There is an extensive description of the Museum at the Brassey Institute and a report on the 1896 harbour “still in course of construction” and noted “it is a very big enterprise, and several years must elapse before it is completed. When finished the two piers will enclose an area of some thirty acres. At present the western pier only is in course of erection, and this, it is estimated, will occupy nearly two years from the time it was first started” it concludes “Opinions differ amongst the townsfolk as to the ultimate advantage or disadvantage that will accrue to Hastings as a health and pleasure resort from its construction”.
History reveals that the harbour was never completed following construction difficulties.
The publication of a weekly list of local arrangements is noted – “The Borough Improvement Association publishes a clearly printed list of all Entertainments, Steam-Boat Excursions, Coast Trips, etc., going on from week to week. This is displayed at Mr. Whittaker’s Library, (he was also the local publisher of the guide) and at most of the establishments of the leading tradespeople”. There were about 30 pages of advertisements for both local and national organisations
All illustrations throughout this series are from Ion Castro’s own collection and there’s more local history on his website, www.historichastings.co.uk.
“A Hastings fishing smack on the beach”
137RX with the dust destructor chimney in the background
The hotel remodelled some 30 years later and is still trading as the Carlisle pub
The Dorset expanded and by the 1920’s was housed in a fine art deco building off Elphinstone Road that was pulled down overnight (echoes of St.Leonards Arch?) some 20 years ago to prevent it being listed. The site has now been redeveloped.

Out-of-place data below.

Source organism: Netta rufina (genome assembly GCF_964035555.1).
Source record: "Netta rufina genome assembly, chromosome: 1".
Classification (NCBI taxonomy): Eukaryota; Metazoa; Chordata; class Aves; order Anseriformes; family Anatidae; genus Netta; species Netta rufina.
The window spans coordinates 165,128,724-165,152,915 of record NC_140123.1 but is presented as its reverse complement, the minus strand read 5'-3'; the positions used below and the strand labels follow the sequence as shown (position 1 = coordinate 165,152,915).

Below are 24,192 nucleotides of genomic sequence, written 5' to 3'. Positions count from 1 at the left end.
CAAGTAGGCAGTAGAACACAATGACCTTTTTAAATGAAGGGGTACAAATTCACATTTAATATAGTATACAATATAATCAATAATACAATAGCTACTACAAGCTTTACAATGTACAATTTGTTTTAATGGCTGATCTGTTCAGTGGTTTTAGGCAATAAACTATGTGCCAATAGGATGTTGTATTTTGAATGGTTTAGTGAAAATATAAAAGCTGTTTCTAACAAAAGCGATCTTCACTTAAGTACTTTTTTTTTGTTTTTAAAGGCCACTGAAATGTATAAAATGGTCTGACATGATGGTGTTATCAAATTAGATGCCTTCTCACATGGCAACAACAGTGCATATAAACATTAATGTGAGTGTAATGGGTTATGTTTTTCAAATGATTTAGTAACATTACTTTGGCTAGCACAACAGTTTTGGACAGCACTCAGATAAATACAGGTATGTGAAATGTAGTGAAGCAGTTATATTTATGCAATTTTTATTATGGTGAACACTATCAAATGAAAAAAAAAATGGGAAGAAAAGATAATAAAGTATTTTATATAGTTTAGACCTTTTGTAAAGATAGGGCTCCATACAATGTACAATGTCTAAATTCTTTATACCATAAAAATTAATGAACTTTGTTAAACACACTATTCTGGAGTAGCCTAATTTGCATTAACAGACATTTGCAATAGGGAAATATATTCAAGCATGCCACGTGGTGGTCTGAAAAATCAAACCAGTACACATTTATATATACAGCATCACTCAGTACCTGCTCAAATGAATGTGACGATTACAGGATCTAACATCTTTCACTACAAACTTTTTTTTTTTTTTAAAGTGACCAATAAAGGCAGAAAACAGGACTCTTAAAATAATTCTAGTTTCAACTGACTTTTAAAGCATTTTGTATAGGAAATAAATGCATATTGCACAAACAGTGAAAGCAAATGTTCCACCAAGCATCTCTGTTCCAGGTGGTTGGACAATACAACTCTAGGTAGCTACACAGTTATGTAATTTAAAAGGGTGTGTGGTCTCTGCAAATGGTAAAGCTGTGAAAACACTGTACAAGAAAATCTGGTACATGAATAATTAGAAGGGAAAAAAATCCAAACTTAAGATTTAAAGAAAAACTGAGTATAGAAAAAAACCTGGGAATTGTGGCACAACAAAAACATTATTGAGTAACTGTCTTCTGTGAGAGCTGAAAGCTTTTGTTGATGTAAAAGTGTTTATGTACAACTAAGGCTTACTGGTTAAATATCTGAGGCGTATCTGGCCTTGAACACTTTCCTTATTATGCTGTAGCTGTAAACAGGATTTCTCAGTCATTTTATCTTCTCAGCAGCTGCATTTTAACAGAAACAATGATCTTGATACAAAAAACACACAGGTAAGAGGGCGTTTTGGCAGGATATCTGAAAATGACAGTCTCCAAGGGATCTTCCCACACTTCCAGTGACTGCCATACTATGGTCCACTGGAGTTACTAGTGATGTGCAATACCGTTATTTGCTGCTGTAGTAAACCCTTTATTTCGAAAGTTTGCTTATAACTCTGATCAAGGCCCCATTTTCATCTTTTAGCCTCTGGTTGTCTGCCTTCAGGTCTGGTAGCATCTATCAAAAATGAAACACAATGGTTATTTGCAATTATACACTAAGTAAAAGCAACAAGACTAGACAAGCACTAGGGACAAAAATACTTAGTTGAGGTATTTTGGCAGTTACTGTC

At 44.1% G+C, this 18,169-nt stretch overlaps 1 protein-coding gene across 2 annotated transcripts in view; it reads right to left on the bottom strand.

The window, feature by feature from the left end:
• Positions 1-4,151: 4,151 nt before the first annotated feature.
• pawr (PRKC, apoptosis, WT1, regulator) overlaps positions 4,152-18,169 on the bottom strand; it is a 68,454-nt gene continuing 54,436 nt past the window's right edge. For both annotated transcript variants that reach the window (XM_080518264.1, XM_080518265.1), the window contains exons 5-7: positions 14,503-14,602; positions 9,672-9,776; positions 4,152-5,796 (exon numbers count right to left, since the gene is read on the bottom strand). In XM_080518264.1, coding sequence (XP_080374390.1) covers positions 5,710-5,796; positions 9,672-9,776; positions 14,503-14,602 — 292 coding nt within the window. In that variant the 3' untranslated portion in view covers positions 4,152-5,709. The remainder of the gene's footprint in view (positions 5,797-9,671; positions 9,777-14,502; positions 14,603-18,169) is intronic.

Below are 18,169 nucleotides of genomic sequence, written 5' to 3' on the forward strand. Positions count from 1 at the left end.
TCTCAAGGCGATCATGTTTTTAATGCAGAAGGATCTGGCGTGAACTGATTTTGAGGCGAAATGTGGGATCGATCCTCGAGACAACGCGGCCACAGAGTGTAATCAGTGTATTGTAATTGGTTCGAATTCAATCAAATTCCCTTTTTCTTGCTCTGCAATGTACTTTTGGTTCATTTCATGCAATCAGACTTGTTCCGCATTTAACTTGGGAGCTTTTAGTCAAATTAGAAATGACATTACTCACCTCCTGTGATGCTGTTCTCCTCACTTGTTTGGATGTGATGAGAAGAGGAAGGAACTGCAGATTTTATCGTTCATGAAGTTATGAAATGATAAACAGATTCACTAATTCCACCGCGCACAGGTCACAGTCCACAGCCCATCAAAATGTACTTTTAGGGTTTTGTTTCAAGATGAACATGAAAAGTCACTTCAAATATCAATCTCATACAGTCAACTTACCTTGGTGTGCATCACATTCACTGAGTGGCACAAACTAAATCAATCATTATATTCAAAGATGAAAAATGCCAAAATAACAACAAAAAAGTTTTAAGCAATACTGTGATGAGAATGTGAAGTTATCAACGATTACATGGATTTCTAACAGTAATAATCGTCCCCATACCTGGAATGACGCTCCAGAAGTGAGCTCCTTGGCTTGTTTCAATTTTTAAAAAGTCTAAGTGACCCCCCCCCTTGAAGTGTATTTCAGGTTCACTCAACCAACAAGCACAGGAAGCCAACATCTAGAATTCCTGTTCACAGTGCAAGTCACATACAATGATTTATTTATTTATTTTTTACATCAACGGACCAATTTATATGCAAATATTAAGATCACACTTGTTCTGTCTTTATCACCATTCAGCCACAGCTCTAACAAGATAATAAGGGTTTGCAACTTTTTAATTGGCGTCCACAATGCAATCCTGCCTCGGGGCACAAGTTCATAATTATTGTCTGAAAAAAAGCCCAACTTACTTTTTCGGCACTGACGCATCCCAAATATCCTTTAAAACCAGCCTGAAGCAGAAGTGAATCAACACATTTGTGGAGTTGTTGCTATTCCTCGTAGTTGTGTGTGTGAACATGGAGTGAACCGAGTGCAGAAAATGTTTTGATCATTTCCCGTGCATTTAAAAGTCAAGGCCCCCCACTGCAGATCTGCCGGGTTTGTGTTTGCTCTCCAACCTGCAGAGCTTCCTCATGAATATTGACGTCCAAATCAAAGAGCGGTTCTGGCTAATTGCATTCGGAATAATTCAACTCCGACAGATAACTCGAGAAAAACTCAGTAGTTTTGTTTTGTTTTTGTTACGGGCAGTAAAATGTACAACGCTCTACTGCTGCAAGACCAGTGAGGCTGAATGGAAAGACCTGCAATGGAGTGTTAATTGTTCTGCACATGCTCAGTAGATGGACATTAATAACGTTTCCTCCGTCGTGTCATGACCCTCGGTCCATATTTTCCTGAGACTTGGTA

This was just one of many such schools that proliferated in Hastings and St.Leonards in the early part of the last century.
General View of the seafront at Hastings:
Photographers often used one of the balconies of the Royal Sussex Hospital (later replaced with the White Rock Theatre) for this view. Notice the horse buses and lack of tram track and of course Sidney Little hadn’t yet built the seafront road.
Hastings Fishmarket on a busy morning:
Note the ‘Lower Light’ on the left, The Pelican Inn was still trading but the 1st floor extension hadn’t yet been built and the Hastings Arms is advertising Leney’s Dover Ales. The rotunda fishmarket on the right was demolished around 1928 to make way for a trolleybus turning circle.
Lovers Seat. Hastings Castle. The Marina:
This type of illustration was being replaced with photography
Printed on tinted paper to make it stand out? Henry Ward’s extension to the right hand front would be added in 1904. The Hotel was originally built with the main entrance at what is now the back, facing the Masonic Hall.
View over Hastings from the Castle:
In this image by Blomfield, is that his tripod and photographic equipment in the foreground?